Lavender is a famous Mediterranean plant. Propagating lavender is possible through seed, cuttings, layering (ground and air). In some cases, division of the lavender clump is also an option.
- Read also: growing lavender
Seeds, easy but slow and not always true to form
Natural lavender varieties have succeeded in reproducing through seeds over millennia. However, due to cross-pollination, the children plants are never 100% identical to the mother plant.
Lavender seeds are tiny, between 1 and 2 millimeters long. Germination, even in ideal settings, isn’t guaranteed. Sometimes a seed will sprout within a week, sometimes it might need 3 months! Here, the picture shows commercial seeds. These have a protective coating on them that help retain moisture and make germination more certain. In the main lavender article, you can find a picture of lavender seeds without any coating.
- Starting lavender off from seed is a very slow process. Not only regarding germination: even the seedlings start out very slow! It will take two years before the first flowers appear.
- Expect good surprises: today’s most sold-ever variety, Lavandin, is a natural hybrid between two different lavender species!
Note that some lavender varieties are sterile. They either won’t make seeds, or seeds will appear but never germinate.
Cuttings, the way to go for large quantities
In summer, new branches can be snipped off from your favorite lavender shrub. Plants prepared from cuttings will already bear at least one or two flowers in the following year.
Lavender cuttings are prepared from recent wood. Ideally, growth that appeared since spring has started is best. There must still be leaves on the wood. If not, it’s too old.
- Cut sections that are around 5-6 inches long (12-15cm)
- Follow these instructions: using stems to make cuttings
Layering, a solution to replenish lines of lavender
Layering is the art of bending a branch down to the soil. There, it’s partly buried under soil, with a leafy portion of the branch sticking out on the other side. Roots form on the underground portion. After a season, sometimes two, the branch can be cut free from the mother plant.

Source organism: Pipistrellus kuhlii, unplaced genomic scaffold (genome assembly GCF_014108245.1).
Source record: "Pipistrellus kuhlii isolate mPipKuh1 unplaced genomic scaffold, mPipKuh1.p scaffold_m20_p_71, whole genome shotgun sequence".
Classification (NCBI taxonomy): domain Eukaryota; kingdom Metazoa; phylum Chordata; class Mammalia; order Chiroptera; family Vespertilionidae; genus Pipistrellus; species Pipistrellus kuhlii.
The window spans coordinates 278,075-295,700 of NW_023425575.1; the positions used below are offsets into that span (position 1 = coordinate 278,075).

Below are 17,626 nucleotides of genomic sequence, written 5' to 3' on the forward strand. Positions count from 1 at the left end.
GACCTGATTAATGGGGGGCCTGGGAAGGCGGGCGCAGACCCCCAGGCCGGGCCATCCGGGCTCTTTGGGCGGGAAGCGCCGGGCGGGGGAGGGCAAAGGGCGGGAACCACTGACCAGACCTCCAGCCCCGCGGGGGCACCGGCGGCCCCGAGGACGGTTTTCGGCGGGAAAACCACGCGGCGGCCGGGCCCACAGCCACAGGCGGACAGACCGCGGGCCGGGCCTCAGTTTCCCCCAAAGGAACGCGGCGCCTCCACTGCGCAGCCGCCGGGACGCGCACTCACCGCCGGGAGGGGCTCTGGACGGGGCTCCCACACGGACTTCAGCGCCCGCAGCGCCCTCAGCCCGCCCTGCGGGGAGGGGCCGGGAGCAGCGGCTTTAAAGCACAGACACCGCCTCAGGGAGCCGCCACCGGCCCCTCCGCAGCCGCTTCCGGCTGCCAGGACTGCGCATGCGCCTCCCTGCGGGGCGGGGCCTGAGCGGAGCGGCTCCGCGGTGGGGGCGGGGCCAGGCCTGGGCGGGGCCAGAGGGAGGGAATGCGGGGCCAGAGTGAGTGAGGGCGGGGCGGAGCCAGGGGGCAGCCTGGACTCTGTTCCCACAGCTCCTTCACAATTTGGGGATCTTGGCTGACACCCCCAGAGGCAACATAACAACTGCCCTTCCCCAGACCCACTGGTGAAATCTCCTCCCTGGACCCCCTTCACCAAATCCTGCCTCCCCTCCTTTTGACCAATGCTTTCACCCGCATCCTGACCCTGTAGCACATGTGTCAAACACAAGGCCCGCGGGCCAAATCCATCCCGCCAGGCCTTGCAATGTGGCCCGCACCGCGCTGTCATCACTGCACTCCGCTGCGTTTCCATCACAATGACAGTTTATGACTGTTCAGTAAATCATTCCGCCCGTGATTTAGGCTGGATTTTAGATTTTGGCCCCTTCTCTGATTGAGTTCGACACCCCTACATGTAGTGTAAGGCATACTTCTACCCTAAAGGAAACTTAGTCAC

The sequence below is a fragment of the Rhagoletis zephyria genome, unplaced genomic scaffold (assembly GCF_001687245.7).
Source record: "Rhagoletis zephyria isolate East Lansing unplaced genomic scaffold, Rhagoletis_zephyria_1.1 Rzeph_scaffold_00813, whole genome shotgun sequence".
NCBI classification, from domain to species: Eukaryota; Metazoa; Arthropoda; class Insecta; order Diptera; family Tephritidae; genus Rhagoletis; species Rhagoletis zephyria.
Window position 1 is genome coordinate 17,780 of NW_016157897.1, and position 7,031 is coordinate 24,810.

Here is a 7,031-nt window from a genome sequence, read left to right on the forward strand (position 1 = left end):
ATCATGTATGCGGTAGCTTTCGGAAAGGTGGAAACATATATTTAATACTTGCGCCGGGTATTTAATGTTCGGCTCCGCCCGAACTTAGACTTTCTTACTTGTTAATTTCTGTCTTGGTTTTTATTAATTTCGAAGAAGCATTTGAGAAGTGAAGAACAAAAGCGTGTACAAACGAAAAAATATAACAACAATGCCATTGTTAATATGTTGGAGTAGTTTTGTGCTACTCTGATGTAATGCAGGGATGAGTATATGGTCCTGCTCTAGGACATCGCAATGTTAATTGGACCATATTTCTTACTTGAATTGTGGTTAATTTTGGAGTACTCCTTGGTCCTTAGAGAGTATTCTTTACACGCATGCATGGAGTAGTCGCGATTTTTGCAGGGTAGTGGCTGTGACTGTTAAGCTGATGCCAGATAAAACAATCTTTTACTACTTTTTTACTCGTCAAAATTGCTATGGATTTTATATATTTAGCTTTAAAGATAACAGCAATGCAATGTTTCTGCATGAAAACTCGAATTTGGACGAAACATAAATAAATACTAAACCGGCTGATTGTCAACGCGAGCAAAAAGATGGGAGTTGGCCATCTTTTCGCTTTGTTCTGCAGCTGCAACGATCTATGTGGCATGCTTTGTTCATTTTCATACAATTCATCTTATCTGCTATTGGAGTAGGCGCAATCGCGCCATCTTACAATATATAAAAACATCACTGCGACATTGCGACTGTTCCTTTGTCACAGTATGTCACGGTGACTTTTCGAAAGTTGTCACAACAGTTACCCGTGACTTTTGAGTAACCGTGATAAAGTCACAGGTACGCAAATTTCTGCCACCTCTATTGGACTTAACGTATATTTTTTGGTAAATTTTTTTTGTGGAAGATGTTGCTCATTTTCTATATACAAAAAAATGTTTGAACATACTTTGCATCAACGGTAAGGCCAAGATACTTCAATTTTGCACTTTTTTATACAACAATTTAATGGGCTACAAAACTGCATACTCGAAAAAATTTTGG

With careful transplanting, it can be set up in a new growing spot. When you’re filling in a spot along a line, though, you can simply layer branches from two neighboring plants and leave them in place.
- More on layering lavender
Crown division, splitting the clump
Larger lavender plants tend to layer spontaneously. In some cases, seeds might have self-sown and grown under the mother plant. You can divide the shrub in all these cases where your lavender bush has several live stems or trunks.
- Note: you cannot divide a lavender shrub that has only one stem. Trying to do so will kill the plant.
To separate the different plants that form a lavender that’s grown too large, follow these steps:
- Make sure each stem you’re looking at has both leafage and a root system.
- Half-way between two plants, plunge a sharp spade into the ground along a line. This is to cut any roots that might be connecting the two lavender plants.
- With the spade or a spading fork, lift one of the lavender plants out of the ground with its entire root ball.
- Transplant this to its new grow spot (plant it there as you would normally plant lavender).
Air-layering, great to get potted lavender
A variation of layering is to “bring the soil up instead of twisting the branch down”. This technique is called air-layering, but it also goes by the name marcotting or marcottage.
- How to air-layer lavender
A small pouch with soil is wrapped around a portion of the lavender stem. This stem, young and still bearing green leaves, will grow roots in the pouch of soil. After a few months at most, rootlets colonize the handful of soil they were given. It’s ready to be cut off from the mother branch (under the pouch, not above it!).
This solution is perfect for potted lavender, since it creates a short seedling with a root clump that will bear flowers already in the next season.